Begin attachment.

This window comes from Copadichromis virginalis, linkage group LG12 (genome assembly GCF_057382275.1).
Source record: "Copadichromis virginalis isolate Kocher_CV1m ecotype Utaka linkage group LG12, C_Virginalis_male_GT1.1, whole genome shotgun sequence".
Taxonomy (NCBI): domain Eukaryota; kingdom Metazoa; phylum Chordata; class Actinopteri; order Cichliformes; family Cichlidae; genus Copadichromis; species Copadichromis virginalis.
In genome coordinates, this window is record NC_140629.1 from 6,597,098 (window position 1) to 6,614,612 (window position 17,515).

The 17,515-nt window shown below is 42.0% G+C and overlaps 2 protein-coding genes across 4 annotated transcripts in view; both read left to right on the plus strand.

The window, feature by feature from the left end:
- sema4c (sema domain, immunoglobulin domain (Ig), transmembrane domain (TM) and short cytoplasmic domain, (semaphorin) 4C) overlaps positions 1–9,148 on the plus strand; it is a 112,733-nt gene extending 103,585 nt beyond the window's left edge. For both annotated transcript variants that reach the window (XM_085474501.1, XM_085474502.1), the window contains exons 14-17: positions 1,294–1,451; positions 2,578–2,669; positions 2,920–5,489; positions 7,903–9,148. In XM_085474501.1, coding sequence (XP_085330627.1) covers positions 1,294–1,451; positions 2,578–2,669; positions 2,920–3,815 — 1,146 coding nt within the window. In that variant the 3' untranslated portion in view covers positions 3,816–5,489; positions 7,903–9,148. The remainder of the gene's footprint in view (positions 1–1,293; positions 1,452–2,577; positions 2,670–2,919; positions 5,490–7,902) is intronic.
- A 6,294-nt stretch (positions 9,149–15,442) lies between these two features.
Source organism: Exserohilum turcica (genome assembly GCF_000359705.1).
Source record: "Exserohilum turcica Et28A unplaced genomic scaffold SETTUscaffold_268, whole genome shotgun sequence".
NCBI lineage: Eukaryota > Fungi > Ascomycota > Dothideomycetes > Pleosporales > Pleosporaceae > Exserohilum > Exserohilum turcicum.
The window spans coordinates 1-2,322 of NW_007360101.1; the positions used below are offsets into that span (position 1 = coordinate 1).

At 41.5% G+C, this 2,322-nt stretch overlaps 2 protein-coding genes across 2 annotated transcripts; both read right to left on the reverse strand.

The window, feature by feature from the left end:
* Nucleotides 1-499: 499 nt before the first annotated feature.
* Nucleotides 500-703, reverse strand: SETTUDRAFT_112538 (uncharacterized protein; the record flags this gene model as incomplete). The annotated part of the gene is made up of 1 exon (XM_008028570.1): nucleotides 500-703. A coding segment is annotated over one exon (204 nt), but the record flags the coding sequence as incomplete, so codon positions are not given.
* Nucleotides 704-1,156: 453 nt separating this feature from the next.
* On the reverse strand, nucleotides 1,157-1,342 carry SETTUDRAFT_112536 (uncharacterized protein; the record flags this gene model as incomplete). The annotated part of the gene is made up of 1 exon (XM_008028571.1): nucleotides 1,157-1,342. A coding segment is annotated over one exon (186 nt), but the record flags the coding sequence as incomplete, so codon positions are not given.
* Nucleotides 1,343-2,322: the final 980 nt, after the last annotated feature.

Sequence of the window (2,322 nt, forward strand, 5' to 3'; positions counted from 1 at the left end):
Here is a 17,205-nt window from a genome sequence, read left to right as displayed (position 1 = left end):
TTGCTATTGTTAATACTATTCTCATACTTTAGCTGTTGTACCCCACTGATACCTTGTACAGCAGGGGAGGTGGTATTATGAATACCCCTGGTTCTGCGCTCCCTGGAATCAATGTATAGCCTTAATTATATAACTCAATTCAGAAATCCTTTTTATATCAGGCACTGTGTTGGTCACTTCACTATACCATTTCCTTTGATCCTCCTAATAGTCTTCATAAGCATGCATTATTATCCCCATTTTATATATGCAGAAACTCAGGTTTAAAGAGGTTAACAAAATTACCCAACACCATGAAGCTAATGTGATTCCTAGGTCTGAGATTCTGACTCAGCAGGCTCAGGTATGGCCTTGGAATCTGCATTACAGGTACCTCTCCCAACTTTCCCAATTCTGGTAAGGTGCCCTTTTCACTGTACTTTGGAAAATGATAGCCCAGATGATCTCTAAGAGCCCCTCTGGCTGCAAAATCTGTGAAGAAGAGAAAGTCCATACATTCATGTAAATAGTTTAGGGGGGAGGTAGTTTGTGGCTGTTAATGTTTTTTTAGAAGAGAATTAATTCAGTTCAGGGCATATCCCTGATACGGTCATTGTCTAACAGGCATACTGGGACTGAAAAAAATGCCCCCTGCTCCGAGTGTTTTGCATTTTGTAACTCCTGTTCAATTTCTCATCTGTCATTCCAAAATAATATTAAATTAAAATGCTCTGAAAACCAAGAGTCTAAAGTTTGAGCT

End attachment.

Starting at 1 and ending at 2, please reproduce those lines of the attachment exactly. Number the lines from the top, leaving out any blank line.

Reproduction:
This window comes from Copadichromis virginalis, linkage group LG12 (genome assembly GCF_057382275.1).
Source record: "Copadichromis virginalis isolate Kocher_CV1m ecotype Utaka linkage group LG12, C_Virginalis_male_GT1.1, whole genome shotgun sequence".